Envy the Subtle Serpent


A brief message dealing with the wide-spread presence of and the tremendous damage done by this worthless sin in our churches as well as in our personal lives.

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“Wrath is cruel, and anger is outrageous; but who is able to stand before envy?” (Proverbs 27:4)

The Hebrew word that is rendered envy here in Proverbs 27:4 is also rendered jealousy. The Greek word in the New Testament that is rendered envy is rendered jealousy, and also, in one place covet, so you can readily see something of the nature of this sin. Few sins, if any, are more prevalent in the lives of Christians. Few are harder for self-diagnosis, and perhaps no single sin, unless it is pride, does more damage to the cause of Christ. Satan uses it like an ever-digging shovel, spading out a great gulf of resentment and hatred between Christians. He holds it like a trowel in his hand constantly scooping up the mortar of human failure and cementing together the stones of self-pride, thus building a wallbetween preachers and laymen alike. I dare say that all the sins of immorality combined have not done so much hurt within God’s churches and among God-called ministers as this sneaky, transparent little serpent of envy.

In our text the wise Solomon warns us that it is more dangerous than either wrath or anger. I can flee from your wrath and fortify myself against your anger, but the serpent of envy is destroying us both while neither of us fully realizes it. I can see, hear, and feel the pangs of slander and criticism as he slithers from your lips, and coils himself about me, but I am hard put to quickly identify the source of those arrows, that I may pray for, rather than retaliate against the offender. On the other hand, when it is my heart from which this slimy serpent crawls to weaken your heart and poison your pathway, I am scarcely aware that he has come out of hibernation.


Quite frequently, I am prodded with snide remarks, hearsay, criticisms, or thoughtless ridicule of acquaintances, and sometimes even close friends, about areas of my ministry, weaknesses in my personality, and sometimes distinct gifts from God. They see me walking away from these attacks, or hear me answering in sarcastic and fleshly retaliation, but I feel myself lying at their feet, weeping and wondering why.


I am certainly not a lone or peculiar victim of this venom. I see it everywhere. If a young lady in church or in school is beautiful or talented, this vicious viper crawls from the dark character recesses of everyone who feels inferior to gnash histeeth upon her, and drag her down to the level of their opinion of themselves. If a young man is stately, studious, or morally straight this roving rattler called envy will constantly hiss, from every dark place, demoralizing and tiring accusations of square, strange, or self-righteous. What a pity that human nature is such that we hate all in others that isbetter than that which we see in ourselves! In this envious state we set out to dethrone and degrade others, motivating them to defend themselves by dragging us down, and thus, on and on goes the contest of Christian killing.


When I look at the slimy trail of this serpent, smell his hideous stink, and see his paralyzed victims laying by the wayside of life, I would to God I could say in the words of the Pharisee in Luke 18:11: “God, I thank thee, that I am not as other men,” but alas, I am. I find my heart polluted with, and my own lips speaking out of envy, and I am forced to hang my head in shame and say, “God be merciful to me a sinner.” (Luke 18:13) “Woe is me! for I am undone; because I am a man of unclean lips, and I dwell in the midst of a people of unclean lips:” (Isaiah 6:5)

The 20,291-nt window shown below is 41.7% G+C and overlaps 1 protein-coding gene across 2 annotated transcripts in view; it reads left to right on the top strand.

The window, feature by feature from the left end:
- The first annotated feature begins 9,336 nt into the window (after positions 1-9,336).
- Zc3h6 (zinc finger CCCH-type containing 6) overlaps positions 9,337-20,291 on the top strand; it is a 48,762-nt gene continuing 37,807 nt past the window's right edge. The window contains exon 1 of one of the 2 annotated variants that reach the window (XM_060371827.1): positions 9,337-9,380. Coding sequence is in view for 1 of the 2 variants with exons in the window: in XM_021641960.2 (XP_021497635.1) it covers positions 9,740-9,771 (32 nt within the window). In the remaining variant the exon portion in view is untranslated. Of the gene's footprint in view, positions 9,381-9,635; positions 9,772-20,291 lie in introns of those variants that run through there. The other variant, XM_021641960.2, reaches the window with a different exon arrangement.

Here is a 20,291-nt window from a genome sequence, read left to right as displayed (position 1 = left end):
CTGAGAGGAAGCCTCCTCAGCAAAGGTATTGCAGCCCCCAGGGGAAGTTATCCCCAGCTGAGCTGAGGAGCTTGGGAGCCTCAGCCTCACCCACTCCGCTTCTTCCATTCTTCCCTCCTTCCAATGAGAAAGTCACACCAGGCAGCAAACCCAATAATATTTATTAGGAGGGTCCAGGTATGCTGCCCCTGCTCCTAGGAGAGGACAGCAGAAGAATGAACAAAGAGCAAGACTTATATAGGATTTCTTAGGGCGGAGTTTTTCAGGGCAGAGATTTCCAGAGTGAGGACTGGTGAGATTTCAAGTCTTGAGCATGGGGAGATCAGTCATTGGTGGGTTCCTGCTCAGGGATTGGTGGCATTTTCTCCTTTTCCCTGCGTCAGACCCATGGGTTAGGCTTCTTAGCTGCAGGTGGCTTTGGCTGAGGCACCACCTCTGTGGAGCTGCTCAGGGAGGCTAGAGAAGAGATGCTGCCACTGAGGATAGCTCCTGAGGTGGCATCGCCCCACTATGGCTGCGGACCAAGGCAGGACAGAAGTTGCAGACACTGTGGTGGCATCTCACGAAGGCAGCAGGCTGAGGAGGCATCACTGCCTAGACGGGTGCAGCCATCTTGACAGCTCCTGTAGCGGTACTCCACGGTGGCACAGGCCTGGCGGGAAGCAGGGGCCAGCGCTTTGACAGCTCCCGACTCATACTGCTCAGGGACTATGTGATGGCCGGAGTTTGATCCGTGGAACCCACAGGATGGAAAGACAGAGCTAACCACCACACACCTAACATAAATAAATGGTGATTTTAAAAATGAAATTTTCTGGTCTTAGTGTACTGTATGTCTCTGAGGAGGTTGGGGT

Let’s consider the joys of life that we forfeit when envy reigns in our hearts. We are not able to deeply rejoice over the blessing of others, and much of life’s joy should consist of this. Have you ever witnessed a very great blessing upon someone you really loved, say for instance, a child, or a parent? Do you remember how you rejoiced over their good fortune or blessing? How frequently these blessings come upon fellow Christians and if we have the grace to really rejoice with them, we are frequently afforded free happiness. On the other hand, if we are filled with envy at such times, we are frequently plunged into selfish despair.

Not only so, but when the feelings of this sin are put into words, we destroy or dampen the joy of others. They, in turn,retaliate in most cases, adding to our misery. Isn’t this a high price to pay for the sinful luxury of allowing this subtle serpent called envy to course his slimy trail over our hearts? I think you will agree it is.


Would you like to kill the snakes of envy? Wouldn’t you just now, while your mind is on the true character of that rotten viper, like to just annihilate him from the face of the earth? Well you can’t. He is rooted and ingrown deep in the depraved human heart. However, there is something you and I can do. We can deal with him in our own hearts. We can, by God’s grace, face him on a daily basis. When we find ourselves feeling envious in our hearts, we can admit it to ourselves and confess it to God. This will prevent many hurtful and unnecessary words. It may be painful, for if we see this sin as it really is, we will be deeply shamed and humiliated every time we are truly made aware that he dwells in us.

On the other hand, if we do not, by God’s grace and strong self-discipline, resist Satan in this subtle form, he will reign over us imposing all the accompanying miseries upon us. “Let us walk honestly, as in the day; not in rioting and drunkenness, not in chambering and wantonness, not in strife and envying. But put ye on the Lord Jesus Christ, and make not provision for the flesh, to fulfil the lusts thereof.” (Romans 13:13-14)